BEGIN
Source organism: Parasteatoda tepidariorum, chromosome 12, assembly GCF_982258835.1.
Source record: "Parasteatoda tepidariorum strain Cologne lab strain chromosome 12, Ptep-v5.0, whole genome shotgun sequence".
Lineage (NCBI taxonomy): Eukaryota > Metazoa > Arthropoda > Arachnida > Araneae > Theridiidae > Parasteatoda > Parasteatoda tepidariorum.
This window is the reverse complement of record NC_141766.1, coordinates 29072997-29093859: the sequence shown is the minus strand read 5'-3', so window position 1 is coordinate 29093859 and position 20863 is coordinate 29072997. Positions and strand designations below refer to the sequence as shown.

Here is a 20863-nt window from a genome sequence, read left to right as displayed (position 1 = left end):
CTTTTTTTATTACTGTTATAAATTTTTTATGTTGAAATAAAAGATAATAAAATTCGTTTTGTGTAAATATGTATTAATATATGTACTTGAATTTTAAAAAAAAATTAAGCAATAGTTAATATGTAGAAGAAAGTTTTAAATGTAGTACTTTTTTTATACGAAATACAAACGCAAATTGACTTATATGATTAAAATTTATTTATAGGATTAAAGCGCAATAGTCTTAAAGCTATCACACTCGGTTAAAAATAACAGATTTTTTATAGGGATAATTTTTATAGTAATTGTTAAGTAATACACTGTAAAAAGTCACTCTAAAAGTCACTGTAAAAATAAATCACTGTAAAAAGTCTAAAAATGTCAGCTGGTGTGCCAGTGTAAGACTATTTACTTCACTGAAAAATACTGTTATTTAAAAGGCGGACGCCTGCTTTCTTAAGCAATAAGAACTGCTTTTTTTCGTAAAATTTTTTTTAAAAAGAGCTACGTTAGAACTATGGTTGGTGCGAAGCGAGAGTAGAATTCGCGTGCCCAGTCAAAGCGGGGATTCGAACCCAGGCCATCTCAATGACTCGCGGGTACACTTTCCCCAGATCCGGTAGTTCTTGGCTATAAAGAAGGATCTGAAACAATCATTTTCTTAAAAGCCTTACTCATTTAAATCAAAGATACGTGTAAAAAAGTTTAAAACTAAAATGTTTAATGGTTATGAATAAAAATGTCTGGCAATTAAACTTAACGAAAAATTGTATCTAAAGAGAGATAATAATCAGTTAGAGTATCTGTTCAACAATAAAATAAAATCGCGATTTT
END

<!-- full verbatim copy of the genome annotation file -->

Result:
Source organism: Parasteatoda tepidariorum, chromosome 12, assembly GCF_982258835.1.
Source record: "Parasteatoda tepidariorum strain Cologne lab strain chromosome 12, Ptep-v5.0, whole genome shotgun sequence".
Lineage (NCBI taxonomy): Eukaryota > Metazoa > Arthropoda > Arachnida > Araneae > Theridiidae > Parasteatoda > Parasteatoda tepidariorum.
This window is the reverse complement of record NC_141766.1, coordinates 29072997-29093859: the sequence shown is the minus strand read 5'-3', so window position 1 is coordinate 29093859 and position 20863 is coordinate 29072997. Positions and strand designations below refer to the sequence as shown.

Here is a 20863-nt window from a genome sequence, read left to right as displayed (position 1 = left end):
CTTTTTTTATTACTGTTATAAATTTTTTATGTTGAAATAAAAGATAATAAAATTCGTTTTGTGTAAATATGTATTAATATATGTACTTGAATTTTAAAAAAAAATTAAGCAATAGTTAATATGTAGAAGAAAGTTTTAAATGTAGTACTTTTTTTATACGAAATACAAACGCAAATTGACTTATATGATTAAAATTTATTTATAGGATTAAAGCGCAATAGTCTTAAAGCTATCACACTCGGTTAAAAATAACAGATTTTTTATAGGGATAATTTTTATAGTAATTGTTAAGTAATACACTGTAAAAAGTCACTCTAAAAGTCACTGTAAAAATAAATCACTGTAAAAAGTCTAAAAATGTCAGCTGGTGTGCCAGTGTAAGACTATTTACTTCACTGAAAAATACTGTTATTTAAAAGGCGGACGCCTGCTTTCTTAAGCAATAAGAACTGCTTTTTTTCGTAAAATTTTTTTTAAAAAGAGCTACGTTAGAACTATGGTTGGTGCGAAGCGAGAGTAGAATTCGCGTGCCCAGTCAAAGCGGGGATTCGAACCCAGGCCATCTCAATGACTCGCGGGTACACTTTCCCCAGATCCGGTAGTTCTTGGCTATAAAGAAGGATCTGAAACAATCATTTTCTTAAAAGCCTTACTCATTTAAATCAAAGATACGTGTAAAAAAGTTTAAAACTAAAATGTTTAATGGTTATGAATAAAAATGTCTGGCAATTAAACTTAACGAAAAATTGTATCTAAAGAGAGATAATAATCAGTTAGAGTATCTGTTCAACAATAAAATAAAATCGCGATTTT